Santa is delivering presents to an infinite two-dimensional grid of houses each 1 unit apart. The delivery begins delivering a present to the house at an arbitrary starting location, and then moving along a predetermined path delivering a new present at every step of the path. The path is a list of moves made of characters:

  • ^ north
  • v south
  • > east
  • < west

At each step Santa reads the instruction and starts heading in that direction until a house which hasn't had a present delivered yet is reached. At that point a present is delivered to that house and the next instruction starts.

Task

Given a string representing directions output the total length of the path that Santa will take.

This is so answers will be scored in bytes.

Test cases

v^v^v^v^: 36
^>v<^>v : 10 
>>>>>><<<<<<< : 19
>>>vvv<<< : 9
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0
2
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AoCG2021 Day 2: Naughty or nice?

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1
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AoCG2021 Day 3: Say-Look-Say

Part of Advent of Code Golf 2021 event. See the linked meta post for details.

Related to AoC2015 Day 10.


The Elves are playing a variation of the game called look-and-say. In plain look-and-say, they take turns making sequences by reading aloud the previous sequence and using that reading as the next sequence. For example, 211 is read as "one two, two ones", which becomes 1221 (1 2, 2 1s).

But this time it's somewhat different. Given a sequence written on a piece of paper, an Elf reads the sequence, and for each chunk of digits, he writes the count on the left side and the digit on the right side. And the next Elf does the same on the entire sequence of digits!

For example, if the current sequence is 211333:

Original sequence    : 211333
Read 2 (one two)     : 1(211333)2
Read 1 (two ones)    : 21(211333)21
Read 3 (three threes): 321(211333)213

So the next sequence would be 321211333213.

If the Elves start with the single digit of 1, what will the sequence look like on the paper after n turns?

Input: The non-negative integer n. (Or a positive integer, if you choose to treat 1 as the 1st iteration.)

Output: The resulting list of digits. Can be in any acceptable format, such as a list of numbers or a single string. Be sure to handle multi-digit numbers that appear since iteration 7.

The sequence goes on like this:

1
111
31111
413111131
114111413111131413131
111111114111312114111413111131413131141413131413131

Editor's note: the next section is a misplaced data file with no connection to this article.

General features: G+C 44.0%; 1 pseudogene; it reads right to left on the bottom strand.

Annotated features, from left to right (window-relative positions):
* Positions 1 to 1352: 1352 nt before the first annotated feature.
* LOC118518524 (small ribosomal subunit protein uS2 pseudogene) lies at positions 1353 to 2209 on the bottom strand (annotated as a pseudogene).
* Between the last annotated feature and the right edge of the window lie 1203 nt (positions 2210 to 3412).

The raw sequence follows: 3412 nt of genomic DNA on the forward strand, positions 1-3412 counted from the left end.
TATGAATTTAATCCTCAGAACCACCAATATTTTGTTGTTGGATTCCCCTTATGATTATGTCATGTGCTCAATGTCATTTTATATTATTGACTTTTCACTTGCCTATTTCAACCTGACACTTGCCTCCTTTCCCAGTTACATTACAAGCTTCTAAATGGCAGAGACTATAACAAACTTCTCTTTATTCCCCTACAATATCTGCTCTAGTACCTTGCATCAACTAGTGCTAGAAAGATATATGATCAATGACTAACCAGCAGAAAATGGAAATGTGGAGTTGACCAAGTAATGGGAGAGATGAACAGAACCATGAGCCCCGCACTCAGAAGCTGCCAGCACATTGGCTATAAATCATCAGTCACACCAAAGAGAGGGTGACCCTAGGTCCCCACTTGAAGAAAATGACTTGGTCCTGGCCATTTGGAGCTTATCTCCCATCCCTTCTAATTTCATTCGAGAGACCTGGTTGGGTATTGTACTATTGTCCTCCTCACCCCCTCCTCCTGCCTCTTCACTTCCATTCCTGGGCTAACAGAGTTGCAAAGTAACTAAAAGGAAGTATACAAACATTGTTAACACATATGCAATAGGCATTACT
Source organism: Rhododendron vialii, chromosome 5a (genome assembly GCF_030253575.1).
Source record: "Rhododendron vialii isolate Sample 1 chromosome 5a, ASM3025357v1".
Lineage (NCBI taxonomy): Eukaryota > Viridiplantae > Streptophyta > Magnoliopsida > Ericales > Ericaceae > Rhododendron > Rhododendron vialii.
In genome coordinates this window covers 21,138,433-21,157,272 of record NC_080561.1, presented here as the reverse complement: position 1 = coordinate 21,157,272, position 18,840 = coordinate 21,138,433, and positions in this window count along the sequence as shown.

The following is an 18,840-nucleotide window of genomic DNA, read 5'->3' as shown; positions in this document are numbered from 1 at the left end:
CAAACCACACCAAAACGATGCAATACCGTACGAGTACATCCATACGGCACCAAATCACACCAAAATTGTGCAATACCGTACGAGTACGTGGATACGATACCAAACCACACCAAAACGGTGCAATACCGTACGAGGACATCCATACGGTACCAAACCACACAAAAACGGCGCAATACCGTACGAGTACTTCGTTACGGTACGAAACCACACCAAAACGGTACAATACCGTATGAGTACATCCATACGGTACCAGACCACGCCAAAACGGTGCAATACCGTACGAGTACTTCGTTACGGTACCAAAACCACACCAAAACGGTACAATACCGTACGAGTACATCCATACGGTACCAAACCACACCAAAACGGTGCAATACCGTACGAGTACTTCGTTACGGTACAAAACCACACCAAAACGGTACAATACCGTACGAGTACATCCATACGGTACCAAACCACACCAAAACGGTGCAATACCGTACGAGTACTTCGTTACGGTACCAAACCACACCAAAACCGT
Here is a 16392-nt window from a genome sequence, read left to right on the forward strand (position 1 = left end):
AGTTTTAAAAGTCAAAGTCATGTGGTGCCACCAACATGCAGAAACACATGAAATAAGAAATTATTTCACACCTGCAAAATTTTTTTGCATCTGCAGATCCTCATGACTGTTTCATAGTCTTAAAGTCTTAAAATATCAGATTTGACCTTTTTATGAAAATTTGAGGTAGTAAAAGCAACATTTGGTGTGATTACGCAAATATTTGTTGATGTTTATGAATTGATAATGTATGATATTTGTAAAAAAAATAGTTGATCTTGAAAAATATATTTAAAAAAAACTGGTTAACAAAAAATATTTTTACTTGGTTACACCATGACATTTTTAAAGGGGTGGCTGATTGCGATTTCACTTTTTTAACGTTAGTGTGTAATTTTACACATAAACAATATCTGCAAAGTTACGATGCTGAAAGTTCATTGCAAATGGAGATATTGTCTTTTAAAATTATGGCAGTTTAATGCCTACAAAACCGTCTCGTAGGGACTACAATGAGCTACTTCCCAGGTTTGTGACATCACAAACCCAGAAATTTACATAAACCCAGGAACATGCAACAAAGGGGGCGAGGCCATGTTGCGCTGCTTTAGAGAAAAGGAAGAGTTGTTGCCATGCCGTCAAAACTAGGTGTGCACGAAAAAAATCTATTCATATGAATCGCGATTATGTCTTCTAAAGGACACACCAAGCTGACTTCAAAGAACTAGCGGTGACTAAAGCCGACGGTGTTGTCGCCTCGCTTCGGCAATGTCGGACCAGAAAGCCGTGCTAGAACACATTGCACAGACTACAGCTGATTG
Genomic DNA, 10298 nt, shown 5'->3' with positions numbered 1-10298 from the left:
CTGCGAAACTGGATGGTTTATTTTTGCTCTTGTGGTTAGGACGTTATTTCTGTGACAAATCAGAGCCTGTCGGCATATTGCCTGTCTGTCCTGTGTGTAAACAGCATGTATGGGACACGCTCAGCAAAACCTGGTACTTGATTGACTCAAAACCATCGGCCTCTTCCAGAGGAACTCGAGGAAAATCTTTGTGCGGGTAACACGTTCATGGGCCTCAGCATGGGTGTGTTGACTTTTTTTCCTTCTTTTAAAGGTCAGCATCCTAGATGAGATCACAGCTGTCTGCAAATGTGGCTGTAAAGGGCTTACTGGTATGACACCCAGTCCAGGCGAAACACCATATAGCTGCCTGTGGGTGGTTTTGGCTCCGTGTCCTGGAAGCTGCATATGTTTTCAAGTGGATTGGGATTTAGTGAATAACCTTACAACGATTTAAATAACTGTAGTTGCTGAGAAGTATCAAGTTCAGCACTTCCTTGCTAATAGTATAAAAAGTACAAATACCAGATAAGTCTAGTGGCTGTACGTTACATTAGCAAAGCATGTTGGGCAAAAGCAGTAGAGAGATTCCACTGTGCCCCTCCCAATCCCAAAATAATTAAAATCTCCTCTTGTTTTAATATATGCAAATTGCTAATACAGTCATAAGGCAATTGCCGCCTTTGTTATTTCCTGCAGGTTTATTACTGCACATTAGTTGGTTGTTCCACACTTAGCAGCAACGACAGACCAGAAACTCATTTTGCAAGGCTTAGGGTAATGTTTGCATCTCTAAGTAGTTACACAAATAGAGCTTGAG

1111111111111121111111411131211131811111111411131211411141311113141313114141313141313114131214141313141313141413131413131
11111111111111111111111111111111112111111111111121111111411131211131811131113171141111111111111121111111411131211131811111111411131211411141311113141313114141313141313114131214141313141313141413131413131121413121318141312141413131413131414131314131314131214141313141313141413131413131
11111111111111111111111111111111111111111111111111111111111111111111111111111111211111111111111111111111111111111121111111111111211111114111312111318111311131711412111313111311131711313411111111111111111111111111111111112111111111111121111111411131211131811131113171141111111111111121111111411131211131811111111411131211411141311113141313114141313141313114131214141313141313141413131413131121413121318141312141413131413131414131314131314131214141313141313141413131413131121214131213181313171412141312131814131214141313141313141413131413131413121414131314131314141313141313121413121318141312141413131413131414131314131314131214141313141313141413131413131
1111111111111111111111111111111111111111111111111111111111111111111111111111111111111111111111111111111111111111111111111111111111111111111111111111111111111111111111111111111111111121111111111111111111111111111111111111111111111111111111111111111111111111111111211111111111111111111111111111111121111111111111211111114111312111318111311131711412111313111311131711313411112111313111311121113131113111317113133180111111111111111111111111111111111111111111111111111111111111111111111111111111112111111111111111111111111111111111211111111111112111111141113121113181113111317114121113131113111317113134111111111111111111111111111111111121111111111111211111114111312111318111311131711411111111111111211111114111312111318111111114111312114111413111131413131141413131413131141312141413131413131414131314131311214131213181413121414131314131314141313141313141312141413131413131414131314131311212141312131813131714121413121318141312141413131413131414131314131314131214141313141313141413131413131214131213181413121414131314131314141313141313141312141413131413131414131314131311212121413121318131317141213131313171313412121413121318131317141214131213181413121414131314131314141313141313141312141413131413131414131314131312141312131814131214141313141313141413131413131413121414131314131314141313141313121214131213181313171412141312131814131214141313141313141413131413131413121414131314131314141313141313121413121318141312141413131413131414131314131314131214141313141313141413131413131

Standard rules apply. The shortest code in bytes wins.

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1
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AoCG Day 5: Balancing sleigh with lots of trunks

Part of Advent of Code Golf 2021 event. See the linked meta post for details.

The story continues from AoC2015 Day 24, Part 2.


To recap: Santa gives you the list of gift packages' weights. The packages must be split into multiple groups so that each group has the same weight, so that the sleigh is balanced and Santa can defy physics to deliver the presents.

Also, one of the groups goes to the passenger compartment, and Santa wants to have the maximal legroom, so the number of packages in there must be minimal. If there are ties, choose the one with the minimal "quantum entanglement" - the product of all weights in that group - to minimize the risk of physics doing its job, so to speak.